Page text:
The Neoclassical period (1660-1798) is a revisiting of the classical periods, hence the name, neoclassical, i.e. new classical. This was a period that is known for the satire of the times. Many people think of Alexander Pope when they think of the Neoclassical period. In this essay, Daniel DeFoe’s, “The True Born Englishman,” will be studied for outstanding themes from the neoclassical period. In comparison, the Romantic period (1785-1832) involved a serious quest for literature, much in part thanks to the invention of the printing press and the ability to have a widespread audience (“The Romantic Period”). This essay will analyze Robert Burns’, “A Red, Red Rose,” in order to see if there are elements which are unique to Romantic period poetry. Both poets are good examples of their relative time periods because they both represent what the time periods stood for.

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Neoclassical and Romantic Poetry: Defoe and Burns

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Daniel DeFoe lived from 1660-1731. He is most well-known for Robinson Crusoe (“The Restoration and the 18th Century”). In his poem, “The True Born Englishman,” there are elements of satire which take off from the second line when the Englisham is referred to as a “That het’rogeneous thing, an Englishman” (DeFoe). The heterogenous thing is a reference to the political mixing of Scottish and Great Britain. The Englishman supposedly claims superiority because he is English, however, Defoe’s satire is that the Englishman is really just a combination of many other types of English- “The conqu’ring part gave title to the whole./ The Scot, Pict, Britain, Roman, Dane, submit…” (DeFoe). The reference to the other races are what is ironic about the Englishman’s sense of nobility-it is undeserved because he is not different from any other. DeFoe ends the poem with the punchline that the true born Englishman is only derived from being born of foreign blood. These political references and satire are typical of the neoclassical time period.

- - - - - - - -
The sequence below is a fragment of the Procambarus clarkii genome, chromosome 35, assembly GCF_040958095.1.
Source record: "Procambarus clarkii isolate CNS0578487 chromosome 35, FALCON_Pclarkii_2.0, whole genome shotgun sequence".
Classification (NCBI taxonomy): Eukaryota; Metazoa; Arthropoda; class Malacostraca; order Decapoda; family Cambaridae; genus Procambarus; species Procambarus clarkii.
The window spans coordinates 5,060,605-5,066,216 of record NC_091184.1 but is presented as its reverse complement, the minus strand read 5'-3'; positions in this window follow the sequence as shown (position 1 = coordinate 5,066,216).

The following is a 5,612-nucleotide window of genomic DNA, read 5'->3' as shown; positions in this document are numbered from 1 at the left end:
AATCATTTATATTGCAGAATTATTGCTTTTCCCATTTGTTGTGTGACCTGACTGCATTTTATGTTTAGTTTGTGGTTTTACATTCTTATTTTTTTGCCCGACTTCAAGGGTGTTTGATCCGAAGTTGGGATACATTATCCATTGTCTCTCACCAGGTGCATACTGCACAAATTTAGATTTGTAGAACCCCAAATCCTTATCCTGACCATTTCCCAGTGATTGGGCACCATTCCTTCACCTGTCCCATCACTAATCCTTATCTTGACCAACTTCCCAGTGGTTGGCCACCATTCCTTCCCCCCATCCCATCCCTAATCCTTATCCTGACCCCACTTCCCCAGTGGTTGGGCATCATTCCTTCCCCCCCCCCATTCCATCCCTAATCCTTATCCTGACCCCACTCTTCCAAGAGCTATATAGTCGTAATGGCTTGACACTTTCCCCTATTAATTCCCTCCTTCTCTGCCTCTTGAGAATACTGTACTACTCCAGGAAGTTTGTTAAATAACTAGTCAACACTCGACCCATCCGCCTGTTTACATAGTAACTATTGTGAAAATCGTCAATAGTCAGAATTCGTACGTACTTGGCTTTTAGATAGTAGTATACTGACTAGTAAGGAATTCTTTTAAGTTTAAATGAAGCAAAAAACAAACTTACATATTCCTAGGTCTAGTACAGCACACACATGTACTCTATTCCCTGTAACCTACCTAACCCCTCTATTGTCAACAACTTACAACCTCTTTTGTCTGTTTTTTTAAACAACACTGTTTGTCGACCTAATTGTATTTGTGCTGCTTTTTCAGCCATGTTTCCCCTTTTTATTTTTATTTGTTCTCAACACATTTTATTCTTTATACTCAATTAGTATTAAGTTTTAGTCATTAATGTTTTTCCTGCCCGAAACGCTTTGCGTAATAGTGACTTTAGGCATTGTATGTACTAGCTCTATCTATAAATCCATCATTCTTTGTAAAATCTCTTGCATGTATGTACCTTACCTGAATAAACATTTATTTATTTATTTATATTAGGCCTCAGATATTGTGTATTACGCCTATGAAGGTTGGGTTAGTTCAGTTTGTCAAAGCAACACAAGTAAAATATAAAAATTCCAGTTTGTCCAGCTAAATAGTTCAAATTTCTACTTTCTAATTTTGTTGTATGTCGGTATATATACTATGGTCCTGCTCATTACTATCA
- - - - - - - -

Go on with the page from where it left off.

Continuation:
During the Romantic period, there was a greater sense of literary form because of the fact that there was mass readership due to the printing press (“The Romantic Period”). The lower and middle classes were able to read, and many poets upheld a type of poetry that elevated the poet above the daily readers (“The romantic Period”). “A Red, Red Rose,” was published in 1794 by the Scottish poet, Robert Burns. He was a poet who wrote during the Romantic period. This poem is a good example of Romantic poetry because it is adhering to more complex literary models than did DeFoe’s example of Neoclassical poetry. In Burns’ poem, there is structured rhyme and meter which are more complex than the end-rhyme scheme in DeFoe’s poetry. Consider that Burns’ poem makes reference to the natural world, and not just the political world. Burns writes: “Till a’ the seas gang dry, my dear, / And the rocks melt wi’ the sun; / I will love thee still, my dear, / While the sands o’ life shall run” (Burns). These words are representative of the romantic period because they tie nature and man together which was a primary concern for Romantic poets (“The Romantic Period”).

In conclusion, both poets offer excellent examples of work which illustrates the ideals of their relative time periods. Burns offers a thoughtful and sensitive proem, one that adheres to strict rhyme and meter. DeFoe embodies the spirit of neoclassicism by writing a satirical poem about the political nature of being an Englishman. The respective time periods are characterized very well by both of these poets. The satire of neoclassicism comes out in DeFoe’s writing, and the interpersonal relationships and nature of the romantic period are found in Burns’ poem.

  • Burns, Robert. “A Red, Red Rose.” Poetry Foundation, 2017, Accessed 19 Aug. 2017.
  • DeFoe, Daniel. “The True Born Englishman.” Poetry Foundation, 2017, Accessed 19 Aug. 2017.
  • Greenblatt, Stephen, et al. “The Restoration and the 18th Century.” W.W. Norton Anthology of English Literature, 2011, Accessed 19 Aug. 2017.
  • ”The Romantic Period.” W.W. Norton Anthology of English Literature, 2011, Accessed 19 Aug. 2017.